The Judd Trail is easily accessible but parking is limited. Directions are at the bottom of this blog.
You must walk a 30 steps to the stream in order to find the trail. The trail starts across from the stream. You can walk either straight ahead or you can walk to the right and follow the stream. There is a trail to the left but I don’t recommend that trail because its not part of the Judd Trail. (If you are from Oahu Na Hele, please comment and let me know the name of the trail on the left.) Also, I found some interesting characters camping on the trail to the left. So keep aware if you venture off the Judd trail.
The Judd Trail is a one mile circle trail. You can’t get lost unless you accidently meander up to Nuuanu Switchbacks. (Nuuanu Switchbacks Trail is also clearly marked.) This trail can get muddy, and slippery. The tree roots make the trail an easy one to twist an ankle. Be careful while walking. Children will love this trail since half way around the circle there is a small swimming hole surrounded by Yellow Butterfly Ginger. You may want to wear mosquito repellent. Do not drink the stream water. It has buggies in it that can make you sick.
I went straight ahead instead of turning right. I wanted to walk the full circle.
The Cook Pines are huge and smell wonderful.
These pines have been long before I was born.
Some of the Cook Pines dance hula.
After 10 minutes of walk you will come across a muddy trail on the left that goes up. This is the Nuuanu Switchback Trail. In my opinion this is an intermediate trail because you have to cross to major rock out croppings. Nuuanu Switchback trail is not suggested for young children. (However, if you wanted to punish your rebellious teenager then…go for it!)
I continued on the Judd Trail and it gradually bent right through the woods. Then I came across Jackass Ginger Pools. I hate the name because it implies that that its ugly. Or at least the name Jackass sounds ugly. Its a beautiful rock pool surrounded by succulent yellow butterfly ginger. Please pack out what you pack in. If you bring lunch, take your napkins, soda cans and other junk with you. There are no house keepers assigned to these woods. Therefore you are responsible for keeping it clean.
I continued on the trail going right and found myself back where I started.
Be careful where you step and how you play among the trees. There are a few native species on the trail. You don’t want to squish them accidently.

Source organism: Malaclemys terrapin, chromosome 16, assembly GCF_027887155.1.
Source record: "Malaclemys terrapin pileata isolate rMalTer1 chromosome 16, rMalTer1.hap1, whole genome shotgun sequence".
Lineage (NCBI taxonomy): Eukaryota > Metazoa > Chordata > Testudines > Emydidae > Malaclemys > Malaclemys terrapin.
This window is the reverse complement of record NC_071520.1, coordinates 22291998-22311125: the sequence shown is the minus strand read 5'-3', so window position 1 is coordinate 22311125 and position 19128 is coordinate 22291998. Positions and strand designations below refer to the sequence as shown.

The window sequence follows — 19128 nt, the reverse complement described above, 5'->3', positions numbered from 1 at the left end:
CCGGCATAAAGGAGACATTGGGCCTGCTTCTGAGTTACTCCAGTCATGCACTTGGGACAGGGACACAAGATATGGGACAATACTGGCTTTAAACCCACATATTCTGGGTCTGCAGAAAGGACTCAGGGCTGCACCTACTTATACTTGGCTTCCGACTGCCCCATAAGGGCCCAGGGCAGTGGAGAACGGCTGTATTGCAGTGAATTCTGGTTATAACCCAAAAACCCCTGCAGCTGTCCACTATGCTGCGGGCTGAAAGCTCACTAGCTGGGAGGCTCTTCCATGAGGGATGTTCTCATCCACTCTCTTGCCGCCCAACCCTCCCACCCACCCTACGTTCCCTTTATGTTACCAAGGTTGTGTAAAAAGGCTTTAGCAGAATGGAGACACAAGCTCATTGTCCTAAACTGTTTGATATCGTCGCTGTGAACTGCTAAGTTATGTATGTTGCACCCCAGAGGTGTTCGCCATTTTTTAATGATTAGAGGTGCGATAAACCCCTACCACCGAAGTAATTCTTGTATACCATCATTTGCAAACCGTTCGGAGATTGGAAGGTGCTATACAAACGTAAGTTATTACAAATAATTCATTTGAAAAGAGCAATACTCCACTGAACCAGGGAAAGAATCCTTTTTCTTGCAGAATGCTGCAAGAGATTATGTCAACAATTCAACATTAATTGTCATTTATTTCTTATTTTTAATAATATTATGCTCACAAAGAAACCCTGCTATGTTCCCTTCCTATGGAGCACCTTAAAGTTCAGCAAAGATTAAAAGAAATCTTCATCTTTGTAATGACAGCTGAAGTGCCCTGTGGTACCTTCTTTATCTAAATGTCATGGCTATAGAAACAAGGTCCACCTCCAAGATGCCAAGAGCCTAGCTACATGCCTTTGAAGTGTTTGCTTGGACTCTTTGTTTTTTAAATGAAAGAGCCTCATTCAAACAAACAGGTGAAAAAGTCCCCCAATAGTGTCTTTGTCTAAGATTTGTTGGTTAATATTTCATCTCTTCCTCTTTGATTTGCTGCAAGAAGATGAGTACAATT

Drive from Honolulu City toward the Pali -> But before you hit the Pali on the right you will come across Nuuanu Pali Dr -> Take a right at Nuuanu Pali Drive -> You drive for a couple of minutes and come to a trail on the right with bamboo hiking sticks, cars and screaming children. This is it! Enjoy! If you drive past the water facility on the left then you have gone too far. Turn back and look again.
There is a secret in Lyon’s Arboretum bromeliad garden.
When I walked down the path I felt something wurrrrrrrrrrrrrr right next to my ear. At first I felt irritated thinking that I was under attack by a monster mosquito. However, I saw the blur of brown twirl around these purple mounds of flowers sprouting from the center of the bromeliads. To my surprise I discovered that resembled baby hummingbirds without feet.
It looks like it’s half hummingbird and half moth! The hummingbird moths are insects that love all sorts of flowers. Today I found them at Lyon’s Arboretum drinking nectar from the brilliant bromeliad blooms. They use their tongue to lick up the nectar like icecream. I have to admit that the bromeliad blooms look tasty. (The reality is that they are unedible even though they look like candy.)
They were hard to photograph because they were terribly fast.
They came out close to dusk at Lyon’s Arboretum. For directions read: https://oahuhiking.wordpress.com/2014/04/25/bromeliad-garden-at-lyons-arboretum/
This beautiful garden climbs up to a small hill with beautiful views. Look at the bottom of this entry for directions. Happy Hiking!
Banyan tree native to India
Directions: From H3 drive to Kaneohe -> Drive on Kaneohe Bay Drive -> Turn left on a small street called Kokokahi Place -> drive up the street until you see the gardens on the left. There is little parking so large groups are not a good idea. Enjoy!
Originally posted on A Honey Creeper's Life.:
Editor’s Note: This is the fourth in a six-part series.
HAWAII-It is considered the “global epicenter of imminent extinctions” for plants and animals; just since the 1980s, 10 unique birds have disappeared. Among some of the most threatened species are a native group of forest birds known as honeycreepers (Drepanidinae) that have evolved in the absence of avian malaria.
As you can see (below), these beautiful and fascinating birds have evolved a remarkable array of distinctive morphologies.
Honeycreepers have suffered catastrophic decline in recent decades due to:
The accidental introduction of the of the southern house mosquito Culex